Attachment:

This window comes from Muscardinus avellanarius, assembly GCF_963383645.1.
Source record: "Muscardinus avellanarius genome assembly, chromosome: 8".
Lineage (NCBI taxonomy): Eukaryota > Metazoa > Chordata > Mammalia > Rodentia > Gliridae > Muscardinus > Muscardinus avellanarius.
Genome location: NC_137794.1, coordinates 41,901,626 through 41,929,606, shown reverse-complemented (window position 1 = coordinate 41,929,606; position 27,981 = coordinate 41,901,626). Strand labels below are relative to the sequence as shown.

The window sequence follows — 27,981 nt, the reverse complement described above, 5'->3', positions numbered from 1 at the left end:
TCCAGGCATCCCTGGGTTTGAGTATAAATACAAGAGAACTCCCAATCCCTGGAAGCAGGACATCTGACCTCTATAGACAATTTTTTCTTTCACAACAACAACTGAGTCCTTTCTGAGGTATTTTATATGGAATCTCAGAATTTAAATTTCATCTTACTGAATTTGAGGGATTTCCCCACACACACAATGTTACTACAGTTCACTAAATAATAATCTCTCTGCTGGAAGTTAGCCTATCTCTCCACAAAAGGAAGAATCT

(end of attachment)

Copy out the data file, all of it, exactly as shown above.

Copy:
This window comes from Muscardinus avellanarius, assembly GCF_963383645.1.
Source record: "Muscardinus avellanarius genome assembly, chromosome: 8".
Lineage (NCBI taxonomy): Eukaryota > Metazoa > Chordata > Mammalia > Rodentia > Gliridae > Muscardinus > Muscardinus avellanarius.
Genome location: NC_137794.1, coordinates 41,901,626 through 41,929,606, shown reverse-complemented (window position 1 = coordinate 41,929,606; position 27,981 = coordinate 41,901,626). Strand labels below are relative to the sequence as shown.

The window sequence follows — 27,981 nt, the reverse complement described above, 5'->3', positions numbered from 1 at the left end:
TCCAGGCATCCCTGGGTTTGAGTATAAATACAAGAGAACTCCCAATCCCTGGAAGCAGGACATCTGACCTCTATAGACAATTTTTTCTTTCACAACAACAACTGAGTCCTTTCTGAGGTATTTTATATGGAATCTCAGAATTTAAATTTCATCTTACTGAATTTGAGGGATTTCCCCACACACACAATGTTACTACAGTTCACTAAATAATAATCTCTCTGCTGGAAGTTAGCCTATCTCTCCACAAAAGGAAGAATCT